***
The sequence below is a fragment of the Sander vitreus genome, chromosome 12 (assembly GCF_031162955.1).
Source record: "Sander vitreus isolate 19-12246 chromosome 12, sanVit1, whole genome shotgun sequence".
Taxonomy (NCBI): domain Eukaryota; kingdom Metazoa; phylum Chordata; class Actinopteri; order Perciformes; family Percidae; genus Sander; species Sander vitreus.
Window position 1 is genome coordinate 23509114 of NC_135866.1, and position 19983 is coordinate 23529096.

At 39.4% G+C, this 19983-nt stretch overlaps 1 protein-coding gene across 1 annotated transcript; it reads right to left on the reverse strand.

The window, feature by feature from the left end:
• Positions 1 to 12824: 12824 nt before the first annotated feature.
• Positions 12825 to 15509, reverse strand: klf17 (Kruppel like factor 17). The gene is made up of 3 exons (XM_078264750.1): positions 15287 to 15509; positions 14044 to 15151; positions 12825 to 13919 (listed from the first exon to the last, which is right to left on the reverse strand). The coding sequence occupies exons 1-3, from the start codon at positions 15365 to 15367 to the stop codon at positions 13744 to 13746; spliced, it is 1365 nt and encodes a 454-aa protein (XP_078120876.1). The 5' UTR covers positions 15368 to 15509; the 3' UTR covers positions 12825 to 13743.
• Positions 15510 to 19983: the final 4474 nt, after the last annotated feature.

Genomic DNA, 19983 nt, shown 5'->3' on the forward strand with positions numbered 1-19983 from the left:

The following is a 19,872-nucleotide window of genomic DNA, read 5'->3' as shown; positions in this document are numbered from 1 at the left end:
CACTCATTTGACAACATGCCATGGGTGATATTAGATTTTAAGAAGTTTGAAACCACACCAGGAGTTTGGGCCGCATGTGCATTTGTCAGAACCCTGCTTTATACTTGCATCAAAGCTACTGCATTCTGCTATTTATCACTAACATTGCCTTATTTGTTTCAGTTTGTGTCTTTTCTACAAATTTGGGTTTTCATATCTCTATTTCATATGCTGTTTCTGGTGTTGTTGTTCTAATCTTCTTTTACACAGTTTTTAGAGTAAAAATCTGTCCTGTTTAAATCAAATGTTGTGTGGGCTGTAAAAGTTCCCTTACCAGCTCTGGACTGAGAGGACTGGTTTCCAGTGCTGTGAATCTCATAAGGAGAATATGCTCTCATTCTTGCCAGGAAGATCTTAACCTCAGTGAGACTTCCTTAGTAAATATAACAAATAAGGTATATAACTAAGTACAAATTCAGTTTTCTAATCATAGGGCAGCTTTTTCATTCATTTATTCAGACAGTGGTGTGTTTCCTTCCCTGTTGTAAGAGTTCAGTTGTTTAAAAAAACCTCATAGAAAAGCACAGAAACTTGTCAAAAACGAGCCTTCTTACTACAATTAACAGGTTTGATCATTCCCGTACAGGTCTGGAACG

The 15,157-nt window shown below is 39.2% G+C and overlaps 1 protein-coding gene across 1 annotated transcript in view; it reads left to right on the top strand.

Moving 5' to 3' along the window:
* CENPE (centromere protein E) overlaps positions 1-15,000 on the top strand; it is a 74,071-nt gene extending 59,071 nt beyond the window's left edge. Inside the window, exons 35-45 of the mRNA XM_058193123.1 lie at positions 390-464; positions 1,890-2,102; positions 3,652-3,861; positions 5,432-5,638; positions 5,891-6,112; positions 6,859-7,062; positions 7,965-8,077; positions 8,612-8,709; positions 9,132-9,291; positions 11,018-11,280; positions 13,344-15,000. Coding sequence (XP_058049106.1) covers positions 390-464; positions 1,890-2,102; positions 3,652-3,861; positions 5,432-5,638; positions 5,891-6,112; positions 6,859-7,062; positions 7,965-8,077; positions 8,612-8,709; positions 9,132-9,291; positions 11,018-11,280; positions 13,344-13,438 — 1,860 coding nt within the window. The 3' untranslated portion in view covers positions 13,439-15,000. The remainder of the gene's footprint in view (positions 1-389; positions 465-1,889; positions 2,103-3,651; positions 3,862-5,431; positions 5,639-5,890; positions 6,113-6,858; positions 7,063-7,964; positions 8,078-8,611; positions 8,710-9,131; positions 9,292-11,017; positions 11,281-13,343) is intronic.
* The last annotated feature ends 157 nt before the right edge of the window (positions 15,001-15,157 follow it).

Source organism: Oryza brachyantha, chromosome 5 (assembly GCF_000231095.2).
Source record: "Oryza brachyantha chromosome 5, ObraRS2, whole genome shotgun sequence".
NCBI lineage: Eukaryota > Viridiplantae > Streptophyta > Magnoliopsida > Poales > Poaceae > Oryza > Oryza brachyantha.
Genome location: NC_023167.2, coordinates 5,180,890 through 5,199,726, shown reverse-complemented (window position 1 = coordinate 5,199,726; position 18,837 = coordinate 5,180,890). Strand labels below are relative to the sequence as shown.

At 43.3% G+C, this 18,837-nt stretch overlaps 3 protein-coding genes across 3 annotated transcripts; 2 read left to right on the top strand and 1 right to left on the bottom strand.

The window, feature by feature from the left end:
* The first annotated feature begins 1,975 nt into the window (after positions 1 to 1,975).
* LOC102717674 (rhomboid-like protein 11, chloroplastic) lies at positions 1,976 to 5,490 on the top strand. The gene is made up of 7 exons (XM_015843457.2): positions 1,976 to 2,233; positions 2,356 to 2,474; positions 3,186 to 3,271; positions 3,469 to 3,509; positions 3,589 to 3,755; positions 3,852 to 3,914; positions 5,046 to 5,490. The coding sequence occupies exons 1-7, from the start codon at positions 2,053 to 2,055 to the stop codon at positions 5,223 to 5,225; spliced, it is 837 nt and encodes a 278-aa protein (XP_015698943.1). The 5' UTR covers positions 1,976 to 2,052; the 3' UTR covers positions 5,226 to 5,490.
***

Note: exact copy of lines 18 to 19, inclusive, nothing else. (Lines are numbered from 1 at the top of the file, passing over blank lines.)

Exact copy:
Source record: "Oryza brachyantha chromosome 5, ObraRS2, whole genome shotgun sequence".
NCBI lineage: Eukaryota > Viridiplantae > Streptophyta > Magnoliopsida > Poales > Poaceae > Oryza > Oryza brachyantha.